Tuesday, May 03, 2011

Expected and prudent

This morning I received the following email from the US Consulate General in Auckland. I think it’s both expected and prudent, as well as offering practical advice:
The U.S. Department of State alerts U.S. citizens traveling and residing abroad to the enhanced potential for anti-American violence following recent counter-terrorism activity in Pakistan. Given the uncertainty and volatility of the current situation, U.S. citizens in areas where recent events could cause anti-American violence are strongly urged to limit their travel outside of their homes and hotels and avoid mass gatherings and demonstrations.

U.S. citizens should stay current with media coverage of local events and be aware of their surroundings at all times. This Travel Alert expires August 1, 2011.

U.S. Embassy operations in affected areas will continue to the extent possible under the constraints of any evolving security situation. U.S. government facilities worldwide remain at a heightened state of alert. These facilities may temporarily close or periodically suspend public services to assess their security posture. In those instances, U.S. Embassies and Consulates will make every effort to provide emergency services to U.S. citizens. U.S. citizens abroad are urged to monitor the local news and maintain contact with the nearest U.S. Embassy or Consulate.

Media coverage of local events may cause family and friends to become concerned for their loved ones traveling and residing abroad. We urge U.S. citizens to keep in regular contact with family and friends. U.S. citizens living or traveling abroad are encouraged to enroll in the Department of State's Smart Traveler Enrollment Program (STEP), to receive the latest travel updates and information and to obtain updated information on travel and security issues. U.S. citizens without Internet access may register directly with the appropriate U.S. Embassy or Consulate. By enrolling, U.S. citizens make it easier for the U.S. Embassy or Consulate to contact them in case of emergency.

Travel information is also available at www.travel.state.gov. Up-to-date information on security can also be obtained by calling 1-888-407-4747 toll-free in the United States and Canada or, for callers outside the United States and Canada, a regular toll line at 1-202-501-4444.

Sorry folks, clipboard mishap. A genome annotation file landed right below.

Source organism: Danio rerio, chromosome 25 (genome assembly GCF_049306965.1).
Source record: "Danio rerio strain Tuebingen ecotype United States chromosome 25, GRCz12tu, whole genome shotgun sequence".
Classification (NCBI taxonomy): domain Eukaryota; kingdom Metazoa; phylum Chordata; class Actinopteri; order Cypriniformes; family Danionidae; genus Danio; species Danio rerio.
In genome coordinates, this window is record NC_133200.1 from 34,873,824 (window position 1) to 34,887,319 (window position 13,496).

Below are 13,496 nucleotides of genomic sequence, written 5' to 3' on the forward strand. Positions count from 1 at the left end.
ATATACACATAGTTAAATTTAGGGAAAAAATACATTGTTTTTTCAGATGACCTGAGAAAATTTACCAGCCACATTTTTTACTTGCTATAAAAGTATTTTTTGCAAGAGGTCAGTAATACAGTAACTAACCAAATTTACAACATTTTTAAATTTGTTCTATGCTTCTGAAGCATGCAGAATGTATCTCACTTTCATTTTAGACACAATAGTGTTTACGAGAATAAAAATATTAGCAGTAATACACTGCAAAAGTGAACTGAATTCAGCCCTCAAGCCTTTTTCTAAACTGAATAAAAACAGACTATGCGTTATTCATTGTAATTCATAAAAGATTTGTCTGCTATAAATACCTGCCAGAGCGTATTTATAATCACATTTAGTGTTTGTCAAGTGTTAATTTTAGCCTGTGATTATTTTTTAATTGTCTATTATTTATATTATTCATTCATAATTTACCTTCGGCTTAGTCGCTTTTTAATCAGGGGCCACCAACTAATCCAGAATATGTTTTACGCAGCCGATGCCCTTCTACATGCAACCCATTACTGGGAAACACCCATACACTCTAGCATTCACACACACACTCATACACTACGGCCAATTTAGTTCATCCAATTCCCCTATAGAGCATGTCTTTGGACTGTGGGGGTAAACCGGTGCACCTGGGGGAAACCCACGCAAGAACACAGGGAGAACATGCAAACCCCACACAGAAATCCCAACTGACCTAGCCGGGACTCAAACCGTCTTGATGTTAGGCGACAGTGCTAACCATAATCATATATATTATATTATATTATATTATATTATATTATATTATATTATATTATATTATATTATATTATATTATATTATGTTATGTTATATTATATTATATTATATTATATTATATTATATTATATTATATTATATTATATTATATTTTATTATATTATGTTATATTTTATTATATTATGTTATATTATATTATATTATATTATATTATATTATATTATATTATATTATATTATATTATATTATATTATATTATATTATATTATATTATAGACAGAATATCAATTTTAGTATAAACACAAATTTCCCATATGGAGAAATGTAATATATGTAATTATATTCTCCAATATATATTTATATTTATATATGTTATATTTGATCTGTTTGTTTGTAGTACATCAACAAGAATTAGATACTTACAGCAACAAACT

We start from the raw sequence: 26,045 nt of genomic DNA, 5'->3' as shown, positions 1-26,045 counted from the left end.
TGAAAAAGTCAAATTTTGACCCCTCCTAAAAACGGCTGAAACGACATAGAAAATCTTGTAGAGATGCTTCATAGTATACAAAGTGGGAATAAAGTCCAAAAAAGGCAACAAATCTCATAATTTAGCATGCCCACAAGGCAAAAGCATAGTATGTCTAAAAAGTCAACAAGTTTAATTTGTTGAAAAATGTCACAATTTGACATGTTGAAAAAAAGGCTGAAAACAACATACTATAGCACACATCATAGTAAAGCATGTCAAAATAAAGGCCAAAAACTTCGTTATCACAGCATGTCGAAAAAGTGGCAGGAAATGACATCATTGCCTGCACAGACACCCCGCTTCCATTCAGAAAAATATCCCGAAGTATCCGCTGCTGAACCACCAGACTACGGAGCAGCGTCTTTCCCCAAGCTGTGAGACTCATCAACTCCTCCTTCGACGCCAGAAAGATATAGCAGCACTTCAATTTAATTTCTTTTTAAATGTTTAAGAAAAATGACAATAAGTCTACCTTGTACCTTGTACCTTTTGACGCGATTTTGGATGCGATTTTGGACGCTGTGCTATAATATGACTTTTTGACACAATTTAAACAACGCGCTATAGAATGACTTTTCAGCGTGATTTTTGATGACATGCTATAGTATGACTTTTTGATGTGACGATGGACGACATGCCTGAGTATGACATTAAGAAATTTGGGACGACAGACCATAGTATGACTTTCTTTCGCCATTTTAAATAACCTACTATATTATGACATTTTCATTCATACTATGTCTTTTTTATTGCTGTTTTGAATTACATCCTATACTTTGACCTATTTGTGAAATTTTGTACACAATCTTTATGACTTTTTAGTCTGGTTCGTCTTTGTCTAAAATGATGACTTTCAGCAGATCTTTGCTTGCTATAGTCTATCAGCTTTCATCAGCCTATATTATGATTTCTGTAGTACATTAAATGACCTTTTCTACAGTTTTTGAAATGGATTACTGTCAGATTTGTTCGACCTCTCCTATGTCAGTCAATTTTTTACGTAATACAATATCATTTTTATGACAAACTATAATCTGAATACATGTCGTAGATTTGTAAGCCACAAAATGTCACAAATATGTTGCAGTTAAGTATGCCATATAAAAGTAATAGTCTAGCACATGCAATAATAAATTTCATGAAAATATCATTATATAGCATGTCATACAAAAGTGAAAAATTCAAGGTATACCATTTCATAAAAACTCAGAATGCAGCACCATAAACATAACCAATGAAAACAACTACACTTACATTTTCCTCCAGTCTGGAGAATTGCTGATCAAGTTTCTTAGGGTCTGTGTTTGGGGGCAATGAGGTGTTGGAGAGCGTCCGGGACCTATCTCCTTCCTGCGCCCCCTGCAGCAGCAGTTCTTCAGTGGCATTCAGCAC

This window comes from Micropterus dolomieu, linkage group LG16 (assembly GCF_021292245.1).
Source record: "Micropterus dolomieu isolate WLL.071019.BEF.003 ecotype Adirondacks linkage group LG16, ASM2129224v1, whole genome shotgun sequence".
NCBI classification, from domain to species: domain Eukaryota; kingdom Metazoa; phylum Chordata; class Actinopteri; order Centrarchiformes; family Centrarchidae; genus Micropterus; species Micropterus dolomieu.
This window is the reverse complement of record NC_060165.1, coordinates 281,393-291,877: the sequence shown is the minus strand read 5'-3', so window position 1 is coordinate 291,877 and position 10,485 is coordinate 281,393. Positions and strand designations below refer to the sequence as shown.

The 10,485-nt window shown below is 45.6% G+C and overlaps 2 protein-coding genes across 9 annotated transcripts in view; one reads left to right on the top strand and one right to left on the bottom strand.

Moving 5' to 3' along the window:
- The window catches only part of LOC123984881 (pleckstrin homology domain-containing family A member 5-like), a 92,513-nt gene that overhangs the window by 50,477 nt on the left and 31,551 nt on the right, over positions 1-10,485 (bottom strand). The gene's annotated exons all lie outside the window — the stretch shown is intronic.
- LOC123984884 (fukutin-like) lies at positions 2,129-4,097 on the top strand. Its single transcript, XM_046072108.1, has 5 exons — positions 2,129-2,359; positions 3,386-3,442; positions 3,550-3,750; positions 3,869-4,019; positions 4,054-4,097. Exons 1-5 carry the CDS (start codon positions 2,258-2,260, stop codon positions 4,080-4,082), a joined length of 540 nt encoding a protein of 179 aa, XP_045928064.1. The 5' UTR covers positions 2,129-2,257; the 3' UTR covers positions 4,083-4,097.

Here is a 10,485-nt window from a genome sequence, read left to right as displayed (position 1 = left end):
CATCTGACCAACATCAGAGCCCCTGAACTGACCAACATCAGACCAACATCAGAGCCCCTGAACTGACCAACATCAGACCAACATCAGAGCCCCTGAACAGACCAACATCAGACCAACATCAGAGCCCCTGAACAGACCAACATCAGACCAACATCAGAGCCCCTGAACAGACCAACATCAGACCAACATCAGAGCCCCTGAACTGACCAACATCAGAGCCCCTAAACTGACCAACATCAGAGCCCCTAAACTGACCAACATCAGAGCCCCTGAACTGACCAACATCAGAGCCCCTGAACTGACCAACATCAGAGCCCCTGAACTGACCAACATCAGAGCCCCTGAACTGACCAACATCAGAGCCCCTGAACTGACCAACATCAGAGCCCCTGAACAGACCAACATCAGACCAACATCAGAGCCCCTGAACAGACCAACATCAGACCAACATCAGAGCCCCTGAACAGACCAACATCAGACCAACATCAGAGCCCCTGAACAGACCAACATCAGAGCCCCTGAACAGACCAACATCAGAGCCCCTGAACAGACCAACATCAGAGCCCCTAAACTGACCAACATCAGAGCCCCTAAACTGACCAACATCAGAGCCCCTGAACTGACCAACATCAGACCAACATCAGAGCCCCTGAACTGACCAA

For information on "What the Department of State Can and Can't Do in a Crisis," please visit the Bureau of Consular Affairs' website at www.travel.state.gov. For further information on specific countries, U.S. citizens should consult the Country Specific Information pages, Travel Alerts, and Travel Warnings at www.travel.state.gov as well as the Worldwide Caution. Follow us on Twitter and the Bureau of Consular Affairs' page on Facebook as well.
For the record, no, I’m not personally worried at all. New Zealand is one of the least likely places for foreign terrorists to strike, and Australia is only a little more likely. The citizens of these two countries are more likely to be in danger in other countries. This is nothing like September 2001, when there was fear even here because we simply didn’t know enough about the threat we faced.

Things have changed and we know so much more now—including that New Zealand wasn’t at any risk back in 2001. There’s no such thing as a total lack of risk anywhere in the world, but we, here, arguably fare better than most.

I don’t think anyone would begrudge me being thankful for that.

Update: Brian Edwards has an interesting take on the "recent counter-terrorism activity in Pakistan" and the reaction of those of us who, in Edwards' words, "have no qualms" about the events.


epilonious said...

I begrudge it.

Just because.


Arthur Schenck said...

Indeed—why waste a perfectly good opportunity for begrudgement! (I think I may have just made up that word…) ;-)